The Dubyaman cartoon in the Times of India says it best: What happened to all the Indians? After the release of the 2001 census by the Commission, the country seems to be finding herself divided across religious and community lines, with the politicians rushing to make capital out of the findings. Coming from a cosmopolitan family, it is very irksome to read the way that the data has been publicised. Never before has there been so much of interest in the minutiae. Even more upsetting is the feeling that some of the data might actually have been misrepresented to serve a sinister purpose.
If the census has to be taken seriously, let it be with regard to issues like literacy, gender imbalance and economic disparities. We miss the wood for the trees when we have politicians making statements in the press about a certain community proliferating in unbridled numbers. This statement comes in the wake of the announcement that the Muslim population has gone up at a higher rate than the Hindu one. Trust the Hindutva brigade to use every opportunity to focus on a threat to the Hindu religion!
Shankar Raghuraman in his lead piece of the TOI (dated 10th. September) says that at the present growth rate of 29.3% for the Muslims and 19.9% for the Hindus per decade, it will be A.D. 2251 when the former overtakes the latter. Raghuraman estimates that this will result in a population of 158 billion in India, 30 times the figure of the current population of planet Earth. None of the politicians who are crying out loud, or any one of us, will be around to see whether this will really happen. But before it does, I fear that the Malthusian Theory of population will make its effect felt through natural disasters, as is already happening in various parts of the world. As for India, it is hard to say what situation it will be in, if it allows divisive politicians to stoke the flames of religious passions. Let right-thinking Indians shun them and think instead of celebrating our differences in a country that has been cited as a perfect example of multiculturalism.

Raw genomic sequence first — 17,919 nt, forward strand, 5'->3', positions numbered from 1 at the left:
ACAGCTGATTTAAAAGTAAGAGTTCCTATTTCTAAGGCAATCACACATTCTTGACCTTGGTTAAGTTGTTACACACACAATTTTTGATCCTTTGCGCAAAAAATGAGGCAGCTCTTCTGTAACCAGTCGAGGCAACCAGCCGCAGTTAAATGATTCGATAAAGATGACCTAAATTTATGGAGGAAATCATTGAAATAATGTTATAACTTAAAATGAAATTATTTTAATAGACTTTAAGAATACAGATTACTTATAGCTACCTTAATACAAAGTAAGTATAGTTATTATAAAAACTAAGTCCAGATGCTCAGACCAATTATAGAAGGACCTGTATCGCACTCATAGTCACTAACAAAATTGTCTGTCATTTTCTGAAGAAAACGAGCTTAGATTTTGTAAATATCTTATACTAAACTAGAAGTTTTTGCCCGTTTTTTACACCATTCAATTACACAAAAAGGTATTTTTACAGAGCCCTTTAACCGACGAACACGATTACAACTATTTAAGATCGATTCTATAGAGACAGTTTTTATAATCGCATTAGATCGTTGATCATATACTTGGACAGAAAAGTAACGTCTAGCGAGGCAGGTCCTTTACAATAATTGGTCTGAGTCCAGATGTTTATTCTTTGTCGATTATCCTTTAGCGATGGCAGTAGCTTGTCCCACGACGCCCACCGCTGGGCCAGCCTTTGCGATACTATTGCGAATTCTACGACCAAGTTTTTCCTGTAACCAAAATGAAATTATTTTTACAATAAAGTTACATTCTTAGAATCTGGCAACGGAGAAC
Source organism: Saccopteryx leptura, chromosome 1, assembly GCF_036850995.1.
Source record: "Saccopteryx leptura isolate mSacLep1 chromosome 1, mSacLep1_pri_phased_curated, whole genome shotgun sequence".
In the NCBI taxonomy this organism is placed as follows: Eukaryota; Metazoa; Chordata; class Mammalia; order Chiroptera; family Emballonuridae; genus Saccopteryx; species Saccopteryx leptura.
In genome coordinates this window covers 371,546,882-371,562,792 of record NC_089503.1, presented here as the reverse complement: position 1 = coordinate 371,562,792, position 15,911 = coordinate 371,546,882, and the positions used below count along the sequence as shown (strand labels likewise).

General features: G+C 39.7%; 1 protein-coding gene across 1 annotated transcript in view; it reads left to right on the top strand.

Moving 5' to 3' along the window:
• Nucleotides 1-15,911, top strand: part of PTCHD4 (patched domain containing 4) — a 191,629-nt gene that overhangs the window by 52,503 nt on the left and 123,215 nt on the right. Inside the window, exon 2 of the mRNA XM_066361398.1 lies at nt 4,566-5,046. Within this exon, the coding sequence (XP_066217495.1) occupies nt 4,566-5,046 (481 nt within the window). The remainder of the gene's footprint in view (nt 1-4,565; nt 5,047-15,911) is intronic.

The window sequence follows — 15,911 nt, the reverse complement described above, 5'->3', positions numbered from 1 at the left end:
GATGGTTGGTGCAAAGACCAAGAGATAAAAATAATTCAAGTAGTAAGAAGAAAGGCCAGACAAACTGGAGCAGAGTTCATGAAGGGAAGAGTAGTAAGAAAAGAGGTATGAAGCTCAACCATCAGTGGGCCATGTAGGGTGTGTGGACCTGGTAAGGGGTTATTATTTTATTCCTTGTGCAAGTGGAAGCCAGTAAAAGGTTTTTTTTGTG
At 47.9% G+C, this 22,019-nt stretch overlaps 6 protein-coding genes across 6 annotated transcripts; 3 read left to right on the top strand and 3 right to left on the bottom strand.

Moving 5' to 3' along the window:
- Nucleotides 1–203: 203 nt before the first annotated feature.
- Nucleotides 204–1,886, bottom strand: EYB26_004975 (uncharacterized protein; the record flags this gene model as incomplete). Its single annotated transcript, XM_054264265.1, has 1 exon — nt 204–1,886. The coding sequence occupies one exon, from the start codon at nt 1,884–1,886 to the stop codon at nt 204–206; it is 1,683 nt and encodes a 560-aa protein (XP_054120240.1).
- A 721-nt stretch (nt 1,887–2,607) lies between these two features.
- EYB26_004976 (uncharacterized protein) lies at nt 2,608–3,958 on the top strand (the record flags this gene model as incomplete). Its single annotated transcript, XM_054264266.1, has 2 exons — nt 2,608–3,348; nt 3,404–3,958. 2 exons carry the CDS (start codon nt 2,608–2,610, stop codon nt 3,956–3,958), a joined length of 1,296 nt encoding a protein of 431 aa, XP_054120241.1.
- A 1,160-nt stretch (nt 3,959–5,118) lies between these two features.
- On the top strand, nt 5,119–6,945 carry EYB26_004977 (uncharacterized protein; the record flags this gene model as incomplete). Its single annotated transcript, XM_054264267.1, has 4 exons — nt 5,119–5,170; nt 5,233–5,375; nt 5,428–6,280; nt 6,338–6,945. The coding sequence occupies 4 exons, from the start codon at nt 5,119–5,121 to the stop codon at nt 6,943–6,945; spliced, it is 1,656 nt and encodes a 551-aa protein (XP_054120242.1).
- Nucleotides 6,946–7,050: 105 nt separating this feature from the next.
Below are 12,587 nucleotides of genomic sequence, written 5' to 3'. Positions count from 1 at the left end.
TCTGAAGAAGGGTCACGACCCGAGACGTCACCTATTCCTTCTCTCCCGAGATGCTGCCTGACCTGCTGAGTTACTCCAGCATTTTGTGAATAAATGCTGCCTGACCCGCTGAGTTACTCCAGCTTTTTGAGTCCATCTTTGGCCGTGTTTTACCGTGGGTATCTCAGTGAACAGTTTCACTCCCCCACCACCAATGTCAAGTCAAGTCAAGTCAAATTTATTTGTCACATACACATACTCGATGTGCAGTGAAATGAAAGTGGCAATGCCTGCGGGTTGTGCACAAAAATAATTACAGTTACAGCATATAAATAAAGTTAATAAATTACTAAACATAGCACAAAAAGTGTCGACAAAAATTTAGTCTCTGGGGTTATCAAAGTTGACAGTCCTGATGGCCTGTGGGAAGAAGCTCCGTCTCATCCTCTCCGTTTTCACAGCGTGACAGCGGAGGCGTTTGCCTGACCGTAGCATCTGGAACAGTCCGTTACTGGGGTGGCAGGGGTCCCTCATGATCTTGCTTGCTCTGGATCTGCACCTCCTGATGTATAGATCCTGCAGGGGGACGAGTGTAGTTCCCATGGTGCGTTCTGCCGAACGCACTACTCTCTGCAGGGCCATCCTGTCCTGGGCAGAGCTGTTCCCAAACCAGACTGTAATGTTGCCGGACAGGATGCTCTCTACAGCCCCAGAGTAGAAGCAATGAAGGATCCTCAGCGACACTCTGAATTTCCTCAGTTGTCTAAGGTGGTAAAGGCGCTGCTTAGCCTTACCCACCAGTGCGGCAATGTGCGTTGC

Maya Angelou, the Nobel Prize-winning writer, speaks of this in her essay calledOur Boys. In a telephonic conversation with a white acquaintance, she is surprised to hear him speak of the American soldiers thus: The black soldiers arehaving it particularly rough, but our guys are having it bad too. When the gentleman concerned realises his gaffe, he hangs up quickly and refuses to meet or talk to Maya thereafter. The writer mourns the missed opportunity of the two families getting to know each other and expresses regrets about how racism has diminished all the lives that it has touched. Maya says: It is time for the preachers, the rabbis, the priests and the pundits, and the professors, to believe in the awesome wonder of diversity so that they can teach all those who follow them. She exhorts parents to teach their young that there is beauty and strength in diversity. Her analogy is to a rich tapestry in which all the threads have equal value regardless of their colour and texture.
Angelou gets it absolutely right when she says: Our young must be taught that racial peculiarities do exist, but that beneath the skin, beyond the differing features and into the true heart of being, fundamentally, we are more alike, my friend, than we are unalike. Her words reveal shades of the Sanskrit shloka from the Hitopadesa, Udara charitanamatsu vasudhaiva kutumbakam translating as: To the broad of vision, the whole world is one family. So as Indians, first let us celebrate our similarities as well as our differences and then extend the same sense of acceptance towards people of the global village.